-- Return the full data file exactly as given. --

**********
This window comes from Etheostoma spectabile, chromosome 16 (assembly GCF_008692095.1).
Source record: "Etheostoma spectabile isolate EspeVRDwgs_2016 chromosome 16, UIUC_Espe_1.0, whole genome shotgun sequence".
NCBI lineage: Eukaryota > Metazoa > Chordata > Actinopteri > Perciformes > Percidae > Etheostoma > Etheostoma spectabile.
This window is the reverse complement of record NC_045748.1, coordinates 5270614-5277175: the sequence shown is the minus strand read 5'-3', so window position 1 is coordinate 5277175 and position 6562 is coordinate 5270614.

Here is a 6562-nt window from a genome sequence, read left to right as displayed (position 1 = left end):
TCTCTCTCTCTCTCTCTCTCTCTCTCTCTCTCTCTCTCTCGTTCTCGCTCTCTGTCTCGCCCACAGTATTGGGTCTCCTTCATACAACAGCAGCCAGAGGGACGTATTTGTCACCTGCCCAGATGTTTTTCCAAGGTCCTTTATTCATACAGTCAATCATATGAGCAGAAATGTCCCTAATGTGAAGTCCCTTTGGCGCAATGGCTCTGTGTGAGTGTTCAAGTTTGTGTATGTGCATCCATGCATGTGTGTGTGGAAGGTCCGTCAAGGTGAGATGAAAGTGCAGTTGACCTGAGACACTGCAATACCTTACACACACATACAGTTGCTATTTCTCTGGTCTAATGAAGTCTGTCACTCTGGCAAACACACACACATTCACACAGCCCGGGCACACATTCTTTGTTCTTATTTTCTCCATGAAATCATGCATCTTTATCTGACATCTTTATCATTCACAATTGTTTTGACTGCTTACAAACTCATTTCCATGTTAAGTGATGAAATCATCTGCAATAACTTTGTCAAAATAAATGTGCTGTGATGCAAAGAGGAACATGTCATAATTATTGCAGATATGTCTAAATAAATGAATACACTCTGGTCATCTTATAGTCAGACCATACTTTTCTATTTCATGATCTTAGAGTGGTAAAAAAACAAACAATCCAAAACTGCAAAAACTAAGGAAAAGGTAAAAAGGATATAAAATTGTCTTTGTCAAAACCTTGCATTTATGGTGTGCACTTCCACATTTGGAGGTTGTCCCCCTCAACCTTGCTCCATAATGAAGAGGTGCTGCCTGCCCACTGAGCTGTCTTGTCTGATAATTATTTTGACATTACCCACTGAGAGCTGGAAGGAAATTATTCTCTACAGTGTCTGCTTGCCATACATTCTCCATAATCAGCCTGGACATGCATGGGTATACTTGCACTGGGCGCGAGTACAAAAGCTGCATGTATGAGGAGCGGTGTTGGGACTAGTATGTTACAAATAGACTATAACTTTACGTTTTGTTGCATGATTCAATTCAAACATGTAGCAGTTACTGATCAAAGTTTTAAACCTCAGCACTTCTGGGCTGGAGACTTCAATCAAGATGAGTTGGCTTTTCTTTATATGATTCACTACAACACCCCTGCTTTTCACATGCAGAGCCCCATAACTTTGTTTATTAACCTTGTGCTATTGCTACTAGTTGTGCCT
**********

This window comes from Etheostoma spectabile, chromosome 16 (assembly GCF_008692095.1).
Source record: "Etheostoma spectabile isolate EspeVRDwgs_2016 chromosome 16, UIUC_Espe_1.0, whole genome shotgun sequence".
NCBI lineage: Eukaryota > Metazoa > Chordata > Actinopteri > Perciformes > Percidae > Etheostoma > Etheostoma spectabile.
This window is the reverse complement of record NC_045748.1, coordinates 5270614-5277175: the sequence shown is the minus strand read 5'-3', so window position 1 is coordinate 5277175 and position 6562 is coordinate 5270614.

Here is a 6562-nt window from a genome sequence, read left to right as displayed (position 1 = left end):
TCTCTCTCTCTCTCTCTCTCTCTCTCTCTCTCTCTCTCTCGTTCTCGCTCTCTGTCTCGCCCACAGTATTGGGTCTCCTTCATACAACAGCAGCCAGAGGGACGTATTTGTCACCTGCCCAGATGTTTTTCCAAGGTCCTTTATTCATACAGTCAATCATATGAGCAGAAATGTCCCTAATGTGAAGTCCCTTTGGCGCAATGGCTCTGTGTGAGTGTTCAAGTTTGTGTATGTGCATCCATGCATGTGTGTGTGGAAGGTCCGTCAAGGTGAGATGAAAGTGCAGTTGACCTGAGACACTGCAATACCTTACACACACATACAGTTGCTATTTCTCTGGTCTAATGAAGTCTGTCACTCTGGCAAACACACACACATTCACACAGCCCGGGCACACATTCTTTGTTCTTATTTTCTCCATGAAATCATGCATCTTTATCTGACATCTTTATCATTCACAATTGTTTTGACTGCTTACAAACTCATTTCCATGTTAAGTGATGAAATCATCTGCAATAACTTTGTCAAAATAAATGTGCTGTGATGCAAAGAGGAACATGTCATAATTATTGCAGATATGTCTAAATAAATGAATACACTCTGGTCATCTTATAGTCAGACCATACTTTTCTATTTCATGATCTTAGAGTGGTAAAAAAACAAACAATCCAAAACTGCAAAAACTAAGGAAAAGGTAAAAAGGATATAAAATTGTCTTTGTCAAAACCTTGCATTTATGGTGTGCACTTCCACATTTGGAGGTTGTCCCCCTCAACCTTGCTCCATAATGAAGAGGTGCTGCCTGCCCACTGAGCTGTCTTGTCTGATAATTATTTTGACATTACCCACTGAGAGCTGGAAGGAAATTATTCTCTACAGTGTCTGCTTGCCATACATTCTCCATAATCAGCCTGGACATGCATGGGTATACTTGCACTGGGCGCGAGTACAAAAGCTGCATGTATGAGGAGCGGTGTTGGGACTAGTATGTTACAAATAGACTATAACTTTACGTTTTGTTGCATGATTCAATTCAAACATGTAGCAGTTACTGATCAAAGTTTTAAACCTCAGCACTTCTGGGCTGGAGACTTCAATCAAGATGAGTTGGCTTTTCTTTATATGATTCACTACAACACCCCTGCTTTTCACATGCAGAGCCCCATAACTTTGTTTATTAACCTTGTGCTATTGCTACTAGTTGTGCCT